Changing the -package dependency resolution algorithm

Simon Marlow marlowsd at
Thu Jul 31 07:53:40 UTC 2014

Sorry for not replying to this earlier.  I think after our meeting the 
other day we agreed to keep the existing algorithm but document it 
better.  Here's a stab at describing the spec:

1. compute the set of valid packages, where a package is valid if
   - all its dependencies are valid
   - it is not named in an -ignore-package flag,
   - it is not shadowed by a package with the same PackageId
     in another Package DB, unless it is in the transitive
     closure of a package named in a -package-id flag

2. for each flag:
    -package P:  expose P, and hide all other versions of P
    -package-id P: expose P, and hide all other versions of P
    -hide-package P: hide P

3. if there are multiple exposed packages with the same name, hide
    all but the most recent version.

We need to rethink the shadowing behaviour.  It is designed to handle 
the case where we have the same PackageId (name + version) in two 
different DBs (e.g. global and local).  Shadowing takes the topmost one 
of these (e.g. local, or rightmost -package-db flag).  We can relax this 
requirement so long as the InstalledPackageIds are different, but what 
if the InstalledPackageIds are the same?  Right now that's OK, because 
identical InstalledPackageIds implies identical ABIs, but if we change 
that so that InstalledPackageId is derived from the source and not the 
ABI, we would not be able to assume that two identical 
InstalledPackageIds are compatible.


On 24/07/2014 15:57, Edward Z. Yang wrote:
> Right now, GHC has a very complex and hard to explain algorithm for
> picking packages from the package database when you give it a pile of
> -package/-package-id/-{hide,ignore,trust,distrust}-package flags.
> Roughly, it currently does something like this.
> 1. Concatenate all of the package databases into a giant list, with
> system packages first and then user packages later, removing duplicate
> entries with the same installed package ID (preferring later packages).
> Call this PACKAGES.
> 2. Take all the -package-id flags and compute their transitive closure
> (call this set P).
> 3. Calculate the set of shadowed packages--the set of installed packages
> for which there exists another package with the same package ID
> (foo-0.1) which is in P or is later in the package stack.
> 4. Calculate the set of ignored packages---the set of packages which
> match all -ignore-package flags
> 5. Filter out shadowed and ignored packages from the list of packages,
> calling the result ALL_PACKAGES.
> 6. Calculate the set of broken packages---the set of packages not
> contained in the least fixed point of the relation that takes
> a set of packages, and adds all packages whose dependencies are
> satisfied, from ALL_PACKAGES.
> 7. Process the package flags in order, operating on PACKAGES (not
> ALL_PACKAGES).  For -package/-hide-package, take the package with the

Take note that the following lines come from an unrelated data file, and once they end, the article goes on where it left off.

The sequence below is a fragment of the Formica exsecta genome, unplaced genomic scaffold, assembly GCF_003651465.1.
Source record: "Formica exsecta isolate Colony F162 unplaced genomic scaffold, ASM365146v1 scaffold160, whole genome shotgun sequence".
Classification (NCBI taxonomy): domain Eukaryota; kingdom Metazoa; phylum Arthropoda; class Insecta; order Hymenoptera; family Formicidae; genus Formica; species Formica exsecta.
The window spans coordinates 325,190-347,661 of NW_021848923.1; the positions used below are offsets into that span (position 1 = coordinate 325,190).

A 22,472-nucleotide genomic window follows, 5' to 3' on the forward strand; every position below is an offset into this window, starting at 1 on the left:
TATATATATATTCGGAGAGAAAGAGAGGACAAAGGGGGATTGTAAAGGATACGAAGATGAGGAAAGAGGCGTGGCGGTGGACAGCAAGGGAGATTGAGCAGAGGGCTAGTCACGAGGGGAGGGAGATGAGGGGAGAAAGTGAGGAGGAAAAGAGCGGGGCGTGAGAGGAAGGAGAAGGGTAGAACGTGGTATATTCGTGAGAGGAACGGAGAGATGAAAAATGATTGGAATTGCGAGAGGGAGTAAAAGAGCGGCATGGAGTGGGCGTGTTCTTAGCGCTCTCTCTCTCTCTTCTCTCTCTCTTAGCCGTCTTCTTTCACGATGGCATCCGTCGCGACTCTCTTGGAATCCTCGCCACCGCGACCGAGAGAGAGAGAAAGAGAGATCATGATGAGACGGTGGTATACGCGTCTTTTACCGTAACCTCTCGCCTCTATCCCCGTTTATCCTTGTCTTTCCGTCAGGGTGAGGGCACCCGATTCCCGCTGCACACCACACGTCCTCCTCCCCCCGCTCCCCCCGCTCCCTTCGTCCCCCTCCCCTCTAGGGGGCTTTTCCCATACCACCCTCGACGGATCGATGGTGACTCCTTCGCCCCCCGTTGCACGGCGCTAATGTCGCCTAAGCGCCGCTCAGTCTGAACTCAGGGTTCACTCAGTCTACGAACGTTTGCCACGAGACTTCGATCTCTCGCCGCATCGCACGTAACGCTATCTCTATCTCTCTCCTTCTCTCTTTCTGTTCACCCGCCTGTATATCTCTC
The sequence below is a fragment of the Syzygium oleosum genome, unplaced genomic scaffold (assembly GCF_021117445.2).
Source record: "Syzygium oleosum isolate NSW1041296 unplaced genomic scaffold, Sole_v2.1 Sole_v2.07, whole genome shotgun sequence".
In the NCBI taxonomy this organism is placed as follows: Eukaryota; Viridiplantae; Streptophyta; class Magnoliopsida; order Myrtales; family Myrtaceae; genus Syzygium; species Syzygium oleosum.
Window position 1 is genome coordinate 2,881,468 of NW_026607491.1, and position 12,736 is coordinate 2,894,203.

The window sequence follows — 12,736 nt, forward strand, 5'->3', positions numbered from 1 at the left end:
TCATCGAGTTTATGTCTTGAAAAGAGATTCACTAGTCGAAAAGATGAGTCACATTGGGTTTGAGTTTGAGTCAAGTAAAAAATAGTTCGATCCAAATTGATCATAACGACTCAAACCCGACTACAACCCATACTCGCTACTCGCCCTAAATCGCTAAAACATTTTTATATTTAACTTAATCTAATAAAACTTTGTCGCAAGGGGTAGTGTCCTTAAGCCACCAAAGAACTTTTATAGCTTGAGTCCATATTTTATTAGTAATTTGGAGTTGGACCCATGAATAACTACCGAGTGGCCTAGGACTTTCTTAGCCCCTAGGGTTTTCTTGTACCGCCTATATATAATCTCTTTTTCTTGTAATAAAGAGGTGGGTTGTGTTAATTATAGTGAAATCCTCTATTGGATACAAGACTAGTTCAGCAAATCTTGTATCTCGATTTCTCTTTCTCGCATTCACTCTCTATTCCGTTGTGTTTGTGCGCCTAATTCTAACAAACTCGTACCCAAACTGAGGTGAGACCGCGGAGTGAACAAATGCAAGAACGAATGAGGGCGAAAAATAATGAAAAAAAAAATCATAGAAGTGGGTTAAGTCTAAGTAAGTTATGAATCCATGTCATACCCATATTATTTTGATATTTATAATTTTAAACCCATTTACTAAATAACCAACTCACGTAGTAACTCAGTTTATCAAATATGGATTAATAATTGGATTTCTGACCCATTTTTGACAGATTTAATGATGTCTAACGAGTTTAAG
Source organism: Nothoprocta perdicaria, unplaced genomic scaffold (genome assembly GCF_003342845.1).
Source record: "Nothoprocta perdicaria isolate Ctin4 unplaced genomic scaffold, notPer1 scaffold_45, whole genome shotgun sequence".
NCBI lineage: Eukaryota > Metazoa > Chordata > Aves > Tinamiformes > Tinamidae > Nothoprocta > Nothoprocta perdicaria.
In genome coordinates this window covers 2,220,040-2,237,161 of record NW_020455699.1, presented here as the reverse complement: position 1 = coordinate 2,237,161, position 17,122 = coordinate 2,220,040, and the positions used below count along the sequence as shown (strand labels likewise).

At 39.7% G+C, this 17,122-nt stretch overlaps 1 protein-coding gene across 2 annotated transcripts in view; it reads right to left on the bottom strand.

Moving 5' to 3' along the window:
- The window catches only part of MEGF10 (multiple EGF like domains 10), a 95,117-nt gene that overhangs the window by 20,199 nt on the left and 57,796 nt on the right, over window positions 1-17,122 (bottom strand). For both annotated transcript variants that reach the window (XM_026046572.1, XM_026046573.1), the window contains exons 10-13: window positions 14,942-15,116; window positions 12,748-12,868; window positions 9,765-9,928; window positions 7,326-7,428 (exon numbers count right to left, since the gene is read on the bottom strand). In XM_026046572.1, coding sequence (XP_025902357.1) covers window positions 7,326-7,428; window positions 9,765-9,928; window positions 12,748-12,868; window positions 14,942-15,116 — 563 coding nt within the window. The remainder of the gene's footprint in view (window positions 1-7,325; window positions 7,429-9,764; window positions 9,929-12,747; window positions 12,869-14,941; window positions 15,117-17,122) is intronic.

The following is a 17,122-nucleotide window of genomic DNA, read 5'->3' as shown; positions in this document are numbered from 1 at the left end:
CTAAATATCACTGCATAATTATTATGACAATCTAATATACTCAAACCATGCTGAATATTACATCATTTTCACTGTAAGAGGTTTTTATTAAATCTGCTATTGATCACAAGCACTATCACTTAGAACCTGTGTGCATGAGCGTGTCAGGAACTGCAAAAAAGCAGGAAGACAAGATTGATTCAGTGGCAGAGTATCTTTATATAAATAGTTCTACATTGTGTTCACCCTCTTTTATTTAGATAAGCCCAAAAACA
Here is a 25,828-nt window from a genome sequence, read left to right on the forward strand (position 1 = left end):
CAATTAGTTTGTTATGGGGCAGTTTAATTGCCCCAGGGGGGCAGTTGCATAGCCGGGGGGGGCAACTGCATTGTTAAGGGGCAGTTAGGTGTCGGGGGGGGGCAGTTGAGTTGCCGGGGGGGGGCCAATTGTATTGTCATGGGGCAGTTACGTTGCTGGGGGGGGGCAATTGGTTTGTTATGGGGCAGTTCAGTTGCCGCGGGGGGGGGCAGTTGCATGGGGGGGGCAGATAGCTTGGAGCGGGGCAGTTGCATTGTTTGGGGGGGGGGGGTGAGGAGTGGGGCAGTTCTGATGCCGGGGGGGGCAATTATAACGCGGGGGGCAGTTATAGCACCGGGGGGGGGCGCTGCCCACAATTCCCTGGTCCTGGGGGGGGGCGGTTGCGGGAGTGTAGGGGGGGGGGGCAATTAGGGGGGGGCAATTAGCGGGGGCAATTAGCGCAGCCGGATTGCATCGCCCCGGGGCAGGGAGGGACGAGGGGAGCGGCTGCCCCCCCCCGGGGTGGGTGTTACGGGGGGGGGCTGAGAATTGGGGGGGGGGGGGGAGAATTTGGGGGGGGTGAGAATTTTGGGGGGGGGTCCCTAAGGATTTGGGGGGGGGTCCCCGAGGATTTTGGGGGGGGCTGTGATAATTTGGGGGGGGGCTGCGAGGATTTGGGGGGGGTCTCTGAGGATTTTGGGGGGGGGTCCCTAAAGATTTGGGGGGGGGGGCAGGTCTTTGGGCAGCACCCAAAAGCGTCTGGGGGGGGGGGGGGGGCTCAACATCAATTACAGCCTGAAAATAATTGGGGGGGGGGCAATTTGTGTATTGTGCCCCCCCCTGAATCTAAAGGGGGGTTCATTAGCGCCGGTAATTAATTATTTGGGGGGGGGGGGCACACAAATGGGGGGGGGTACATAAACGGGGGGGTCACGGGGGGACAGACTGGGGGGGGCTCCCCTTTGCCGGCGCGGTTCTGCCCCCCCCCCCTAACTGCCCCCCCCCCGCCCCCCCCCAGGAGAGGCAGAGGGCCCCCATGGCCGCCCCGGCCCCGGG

> *latest* version that matches the flag and are not broken (since this
> includes shadowed packages, the result is unique) and toggle it to be
> exposed/unexposed, and hide all the other packages.  For
> -trust-package/-distrust-package, toggle the trusted bit for all
> instances in the database.
> 8. If we have exposed multiple versions of the same package name,
> hide all the older versions
> What a mouthful!  I have no idea, given a set of flags, how this works.
> So here is an alternate proposal for an alternate way of handling these
> flags *when starting from an empty database* (e.g. -hide-all-packages)
> Suppose we maintain a set of selected packages, which starts off empty.
> Process each package flag in turn.
> For -package and -package-id, get the set of installed packages which
> match the flag. (If multiple package names apply, process each in turn
> as if it were a separate flag.)  Compute the transitive closure of
> dependencies for all of them, and filter out all choices which have
> dependencies which are inconsistent with the current set of selected
> packages.  Consistency without multi-instances is a mapping of a package
> name to an installed package.  If there is still more than one choice,
> tiebreak by version, which database and time of install. (The latter
> tiebreak should not be necessary until we allow multiple instances of a
> package with the same package ID.)
> For -hide-package, get the set of packages which match and hide them
> all; for -ignore-package, hide the transitive closure of dependencies of it.
> For -trust,distrust-package, toggle for all matching packages as before.
> Here are some differences in behavior between this and the previous
> scheme:
> - It's no longer valid to indirectly depend on two different versions
>    of the same package.  Most of the time, users didn't want this anyway.
>    Note that the current scheme prevents directly depending on two
>    different versions by shadowing the old ones.
> - We can easily extend it to handle multi-instances by relaxing the
>    consistency check.
> - It assumes *-hide-all-packages* at the beginning.  This scheme
>    probably works less well without that: now we need some consistent
>    view of the database to start with.
> What do people think?
> Cheers,
> Edward
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